This paper is a brief discussion of how American culture is defined through food. Many nations and regions throughout the world have established distinct identities, some of which can be articulated through the dishes and preparation methods that make up their distinctive cuisines. The United States, however, is made up of groups of individuals from all across the globe, and its food reflects this diversity. The foods that Americans have made popular reflect both the distinctive identity of this cultural melting pot and the conflicts that continue to define its society.
Author Sidney W. Mintz is careful to clarify his definition of what constitutes a national cuisine. He writes, "Cuisines, when seen from the perspective of people who care about the foods, are never the foods of a country, but the foods of a place" (96-97). He argues that a cuisine, to fit his definition, must spring from social roots and a sense of community. Cuisine is determined by several factors, including the availability of ingredients. Food helps people establish a distinctive identity that says a great deal about how people in a specific region see themselves and what values they consider important.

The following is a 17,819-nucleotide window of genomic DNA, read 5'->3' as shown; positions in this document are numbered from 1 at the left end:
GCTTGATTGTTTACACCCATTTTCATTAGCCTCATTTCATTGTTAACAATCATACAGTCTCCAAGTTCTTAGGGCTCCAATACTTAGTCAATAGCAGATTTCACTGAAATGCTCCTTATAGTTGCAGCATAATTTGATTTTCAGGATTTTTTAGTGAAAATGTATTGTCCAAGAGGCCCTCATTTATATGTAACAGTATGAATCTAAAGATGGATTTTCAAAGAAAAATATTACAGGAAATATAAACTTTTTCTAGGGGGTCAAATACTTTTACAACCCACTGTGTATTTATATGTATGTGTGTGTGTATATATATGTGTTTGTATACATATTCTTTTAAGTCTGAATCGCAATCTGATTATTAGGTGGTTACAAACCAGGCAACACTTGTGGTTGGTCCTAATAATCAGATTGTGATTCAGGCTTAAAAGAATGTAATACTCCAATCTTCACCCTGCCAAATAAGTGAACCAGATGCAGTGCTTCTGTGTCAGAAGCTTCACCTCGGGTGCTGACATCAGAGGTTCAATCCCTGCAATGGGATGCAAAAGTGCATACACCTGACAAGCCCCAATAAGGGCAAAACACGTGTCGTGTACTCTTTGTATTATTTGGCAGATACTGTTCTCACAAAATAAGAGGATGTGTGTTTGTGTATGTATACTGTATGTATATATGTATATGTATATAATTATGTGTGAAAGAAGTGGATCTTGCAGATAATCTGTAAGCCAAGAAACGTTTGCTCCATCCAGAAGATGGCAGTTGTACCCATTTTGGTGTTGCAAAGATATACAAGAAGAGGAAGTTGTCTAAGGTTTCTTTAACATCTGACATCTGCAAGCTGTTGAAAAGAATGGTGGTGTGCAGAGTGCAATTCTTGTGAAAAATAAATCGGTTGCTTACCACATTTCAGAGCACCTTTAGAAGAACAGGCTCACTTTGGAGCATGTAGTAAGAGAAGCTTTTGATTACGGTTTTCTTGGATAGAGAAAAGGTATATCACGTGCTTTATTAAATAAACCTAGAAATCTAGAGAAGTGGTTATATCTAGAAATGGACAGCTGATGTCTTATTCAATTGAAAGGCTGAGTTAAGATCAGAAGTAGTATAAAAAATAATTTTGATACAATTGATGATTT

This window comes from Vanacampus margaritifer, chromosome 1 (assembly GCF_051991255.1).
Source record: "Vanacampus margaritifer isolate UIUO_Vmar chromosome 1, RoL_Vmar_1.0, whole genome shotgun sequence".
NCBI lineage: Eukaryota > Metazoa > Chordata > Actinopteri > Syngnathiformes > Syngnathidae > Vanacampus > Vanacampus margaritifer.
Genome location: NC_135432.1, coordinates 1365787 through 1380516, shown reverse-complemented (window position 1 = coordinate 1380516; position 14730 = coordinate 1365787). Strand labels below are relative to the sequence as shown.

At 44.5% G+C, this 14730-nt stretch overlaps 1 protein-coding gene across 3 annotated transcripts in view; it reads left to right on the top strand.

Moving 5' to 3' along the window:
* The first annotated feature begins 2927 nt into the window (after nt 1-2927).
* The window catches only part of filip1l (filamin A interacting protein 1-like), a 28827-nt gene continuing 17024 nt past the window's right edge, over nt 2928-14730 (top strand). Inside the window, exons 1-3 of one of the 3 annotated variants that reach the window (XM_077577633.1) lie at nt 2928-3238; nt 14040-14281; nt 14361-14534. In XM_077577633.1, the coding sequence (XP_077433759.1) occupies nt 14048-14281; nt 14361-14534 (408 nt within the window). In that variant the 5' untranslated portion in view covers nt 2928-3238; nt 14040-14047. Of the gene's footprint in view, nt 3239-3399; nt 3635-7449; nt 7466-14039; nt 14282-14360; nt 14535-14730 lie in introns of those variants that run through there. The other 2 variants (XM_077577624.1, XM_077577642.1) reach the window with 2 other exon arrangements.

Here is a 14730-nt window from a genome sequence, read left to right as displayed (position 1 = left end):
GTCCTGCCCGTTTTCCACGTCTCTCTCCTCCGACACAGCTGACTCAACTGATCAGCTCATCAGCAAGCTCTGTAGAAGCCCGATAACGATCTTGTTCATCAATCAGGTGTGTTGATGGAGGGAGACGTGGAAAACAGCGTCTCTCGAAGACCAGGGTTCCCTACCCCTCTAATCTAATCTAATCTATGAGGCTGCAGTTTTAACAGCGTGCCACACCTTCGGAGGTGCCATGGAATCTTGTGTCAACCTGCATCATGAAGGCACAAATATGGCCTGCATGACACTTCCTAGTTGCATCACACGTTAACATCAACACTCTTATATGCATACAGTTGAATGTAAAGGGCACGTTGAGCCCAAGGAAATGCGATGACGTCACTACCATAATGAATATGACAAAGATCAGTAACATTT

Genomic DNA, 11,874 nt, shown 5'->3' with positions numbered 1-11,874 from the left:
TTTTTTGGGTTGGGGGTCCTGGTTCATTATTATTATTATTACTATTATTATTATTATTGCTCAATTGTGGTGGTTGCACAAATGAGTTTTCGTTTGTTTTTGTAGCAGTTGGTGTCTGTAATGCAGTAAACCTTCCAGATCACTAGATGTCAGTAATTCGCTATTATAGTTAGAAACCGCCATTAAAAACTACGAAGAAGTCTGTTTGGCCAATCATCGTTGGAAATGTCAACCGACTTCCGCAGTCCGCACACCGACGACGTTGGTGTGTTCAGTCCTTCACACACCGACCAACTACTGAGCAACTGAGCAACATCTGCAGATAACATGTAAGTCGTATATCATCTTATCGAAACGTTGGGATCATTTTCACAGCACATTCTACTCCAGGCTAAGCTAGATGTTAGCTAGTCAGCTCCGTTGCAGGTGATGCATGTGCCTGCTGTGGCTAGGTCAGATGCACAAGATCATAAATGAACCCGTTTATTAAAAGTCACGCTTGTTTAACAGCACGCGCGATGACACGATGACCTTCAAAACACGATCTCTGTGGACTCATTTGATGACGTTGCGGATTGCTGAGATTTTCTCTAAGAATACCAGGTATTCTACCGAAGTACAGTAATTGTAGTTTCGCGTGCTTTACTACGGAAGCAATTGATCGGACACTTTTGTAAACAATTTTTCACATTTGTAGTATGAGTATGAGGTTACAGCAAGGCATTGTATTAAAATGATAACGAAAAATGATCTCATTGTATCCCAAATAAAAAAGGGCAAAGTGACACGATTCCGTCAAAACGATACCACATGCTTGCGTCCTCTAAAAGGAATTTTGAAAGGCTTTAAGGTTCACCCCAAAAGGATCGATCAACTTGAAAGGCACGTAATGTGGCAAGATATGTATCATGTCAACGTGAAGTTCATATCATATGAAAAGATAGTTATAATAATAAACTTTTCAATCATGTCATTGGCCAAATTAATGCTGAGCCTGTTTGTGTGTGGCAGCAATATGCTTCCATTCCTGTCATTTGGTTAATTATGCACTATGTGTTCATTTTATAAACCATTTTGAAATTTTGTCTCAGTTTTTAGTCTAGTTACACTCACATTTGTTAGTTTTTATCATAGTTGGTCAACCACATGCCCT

In the United States, this has evolved into a complex combination of national identity, regional specialization, and cultural heritage. Mintz observes that some differences arose because of differing environments: fresh cranberries grow well in New England climates, while they could never be raised in the southern California desert, for example, and therefore they are important ingredients in Boston recipes and virtually unknown 3,000 miles away.
The ethnic groups that settled in different regions have also helped to dictate regional specialities. Southwest cooking is derived from the heavy reliance on chilies, corn, and other ingredients inspired by the Spanish roots of settlers in that area, while Pennsylvania Dutch cooking comes out of the ...